Power BI and Multiple SharePoint Sites – Custom Risk & Issue List Data in Project Online

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Power BI has built-in connectors to pull SharePoint data from specific SharePoint lists and sites; however, sometimes the data required lives across a dynamic number of sites. Although Power BI queries can be modified to query multiple sites dynamically, when publishing this report to the Power BI Service, you will find it is not supported. Generally, we build Power BI reports with the intent to deploy and share them online, so this becomes a show stopper.

As PPM consultants, the most common place we encounter this scenario is with customizations added to the Risks or Issues lists in Project Online. Columns added to these SharePoint lists do not feed to the Project Online ODATA feed, and as each Project has its own site, querying the custom data into Power BI is very difficult. That is, it was until you found this article!

The key to getting this data is to utilize the SharePoint Search API as your data source. Instead of dynamically querying all the sites, we can simply use SharePoint search to search for all the items we need. This method will work for Customized PWA Risks, Issues, Deliverables, and any Custom lists you have added to your Project Site Templates. Or, any similar scenario where you need to query across multiple sites for certain data.

Setup – Managed Properties

The first thing you will need to set up, any custom columns you need returned in the query will have to be “managed properties” configured in the SharePoint Search settings. This will require SharePoint Administrator access; this is the only drawback to this method, you will need the ability to add these managed properties, it also may take a few days for the first full crawl to populate these fields. As many articles are covering this topic, we will not cover it here, but reach out if you need help!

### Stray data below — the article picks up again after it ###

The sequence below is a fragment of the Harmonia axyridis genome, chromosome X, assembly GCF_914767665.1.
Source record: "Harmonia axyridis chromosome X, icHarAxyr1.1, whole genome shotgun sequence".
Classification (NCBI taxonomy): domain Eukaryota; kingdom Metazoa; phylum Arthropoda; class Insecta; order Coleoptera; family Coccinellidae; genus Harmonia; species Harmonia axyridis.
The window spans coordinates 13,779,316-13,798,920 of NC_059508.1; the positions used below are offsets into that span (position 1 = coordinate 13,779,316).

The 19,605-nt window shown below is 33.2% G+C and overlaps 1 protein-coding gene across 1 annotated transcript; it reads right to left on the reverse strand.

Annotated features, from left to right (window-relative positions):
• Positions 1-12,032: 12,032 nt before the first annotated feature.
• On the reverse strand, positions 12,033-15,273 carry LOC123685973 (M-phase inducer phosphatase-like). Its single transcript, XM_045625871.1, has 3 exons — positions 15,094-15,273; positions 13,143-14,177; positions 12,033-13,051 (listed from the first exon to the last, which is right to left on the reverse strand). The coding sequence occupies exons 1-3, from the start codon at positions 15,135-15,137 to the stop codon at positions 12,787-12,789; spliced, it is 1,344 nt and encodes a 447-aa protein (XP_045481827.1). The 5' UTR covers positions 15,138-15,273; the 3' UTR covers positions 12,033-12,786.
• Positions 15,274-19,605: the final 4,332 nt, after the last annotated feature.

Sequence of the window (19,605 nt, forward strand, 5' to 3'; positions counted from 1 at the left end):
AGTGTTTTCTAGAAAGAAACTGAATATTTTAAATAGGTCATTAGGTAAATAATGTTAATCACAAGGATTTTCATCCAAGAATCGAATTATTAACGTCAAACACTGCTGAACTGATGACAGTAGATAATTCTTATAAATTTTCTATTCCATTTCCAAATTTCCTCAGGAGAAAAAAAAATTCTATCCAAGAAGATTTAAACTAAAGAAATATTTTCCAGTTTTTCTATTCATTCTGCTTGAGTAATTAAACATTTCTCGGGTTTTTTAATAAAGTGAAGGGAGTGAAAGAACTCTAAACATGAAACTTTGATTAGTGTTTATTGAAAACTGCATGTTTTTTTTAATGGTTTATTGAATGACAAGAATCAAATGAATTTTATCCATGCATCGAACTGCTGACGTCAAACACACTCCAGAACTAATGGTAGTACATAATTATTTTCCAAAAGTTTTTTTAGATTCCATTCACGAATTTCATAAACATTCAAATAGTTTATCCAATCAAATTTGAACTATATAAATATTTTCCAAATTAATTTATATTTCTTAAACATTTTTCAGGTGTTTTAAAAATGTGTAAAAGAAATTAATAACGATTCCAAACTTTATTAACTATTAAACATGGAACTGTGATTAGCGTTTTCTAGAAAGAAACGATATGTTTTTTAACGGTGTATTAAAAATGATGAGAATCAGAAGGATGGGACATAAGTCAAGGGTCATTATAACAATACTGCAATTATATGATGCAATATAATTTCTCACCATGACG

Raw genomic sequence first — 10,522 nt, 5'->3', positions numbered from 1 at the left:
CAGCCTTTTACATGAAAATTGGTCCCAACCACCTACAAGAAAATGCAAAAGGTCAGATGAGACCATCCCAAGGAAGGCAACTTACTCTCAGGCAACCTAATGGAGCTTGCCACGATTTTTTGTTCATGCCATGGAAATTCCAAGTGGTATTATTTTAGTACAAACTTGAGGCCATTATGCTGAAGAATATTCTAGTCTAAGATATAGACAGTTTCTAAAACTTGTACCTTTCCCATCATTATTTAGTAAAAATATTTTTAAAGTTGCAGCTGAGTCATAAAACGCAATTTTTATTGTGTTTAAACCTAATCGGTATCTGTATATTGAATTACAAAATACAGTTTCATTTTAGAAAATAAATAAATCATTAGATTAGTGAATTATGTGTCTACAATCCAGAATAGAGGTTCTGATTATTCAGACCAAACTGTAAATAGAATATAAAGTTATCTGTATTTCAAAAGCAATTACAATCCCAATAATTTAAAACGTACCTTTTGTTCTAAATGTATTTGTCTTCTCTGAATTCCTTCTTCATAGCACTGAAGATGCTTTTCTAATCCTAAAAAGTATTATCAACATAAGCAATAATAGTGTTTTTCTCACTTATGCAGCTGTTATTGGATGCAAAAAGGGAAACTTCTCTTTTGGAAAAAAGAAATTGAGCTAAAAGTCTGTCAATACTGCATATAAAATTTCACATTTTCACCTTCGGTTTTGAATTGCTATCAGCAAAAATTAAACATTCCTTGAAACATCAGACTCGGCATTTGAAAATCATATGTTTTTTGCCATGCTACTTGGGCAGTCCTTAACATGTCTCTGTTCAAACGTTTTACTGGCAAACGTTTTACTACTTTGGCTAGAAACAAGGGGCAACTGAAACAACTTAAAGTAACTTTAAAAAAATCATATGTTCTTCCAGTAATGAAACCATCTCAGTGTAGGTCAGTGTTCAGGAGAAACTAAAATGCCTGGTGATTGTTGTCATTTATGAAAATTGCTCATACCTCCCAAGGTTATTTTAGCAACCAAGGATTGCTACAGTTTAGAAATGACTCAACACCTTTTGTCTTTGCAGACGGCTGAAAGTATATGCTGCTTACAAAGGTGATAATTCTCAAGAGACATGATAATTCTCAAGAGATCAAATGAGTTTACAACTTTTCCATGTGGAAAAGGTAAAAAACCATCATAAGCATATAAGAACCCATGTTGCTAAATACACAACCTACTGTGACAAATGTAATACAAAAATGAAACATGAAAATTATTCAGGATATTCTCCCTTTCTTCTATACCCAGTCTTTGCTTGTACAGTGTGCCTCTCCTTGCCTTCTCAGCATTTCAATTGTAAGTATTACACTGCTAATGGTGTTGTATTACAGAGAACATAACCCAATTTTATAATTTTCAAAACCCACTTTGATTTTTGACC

The Query

Once you have all your managed properties configured, you need to build your search query. You can read about the SharePoint query language here, use one of the several tools available, or you can just steal and modify my query below to your liking.

ParentLink:Risks AND contentclass:STS_ListItem

The easiest way to test your query, in my opinion, is to use the built-in SharePoint Query Builder. You can open this by navigating to Site Settings >  Manage Result Sources > New Result Source > Launch Query Builder.

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Bringing into Power BI

Now we are ready to pull this data into Power BI; I will be showing you how to do this starting with a blank query and using the advanced editor. We will use the “Web.Contents” method to call the Sharepoint Search API and then the “Json.Document” method to parse the result. I prefer to do this all in a single line:

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The URL you will need to call is:”<site>/_api/search/query?” with the following parameters:

  • “querytext”
    • The search query we just built in the last step
  • “selectproperties”
    • A comma separated list of the properties you wish to return (usually the column names)
  • “rowlimit” & “rowsperpage”
    • I prefer to set both of these to the max of 500
  • “TrimDuplicates”
    • I set this to false for my use case as there could be the same risks across multiple projects or other scenarios where I want the duplicates.
  • Headers
    • You will also need to pass the accept header “application/json”

 

Here is the full line for easy copy/paste:

Source = Json.Document(
     Web.Contents(
          "https://advisiconinc.sharepoint.com/sites/pwa-demo1/_api/search/query?
               querytext='ParentLink:Risks AND contentclass:STS_ListItem'&
               rowlimit=500&
               rowsperpage=500&
               selectproperties=
                    'Title,
                     Author,
                     Path,
                     Description,
                     Write,
                     LastModifiedTime,
                     ParentLink,
                     SPWebUrl,
                     UniqueId'&
                TrimDuplicates=false",
                [Headers=[Accept="application/json"]]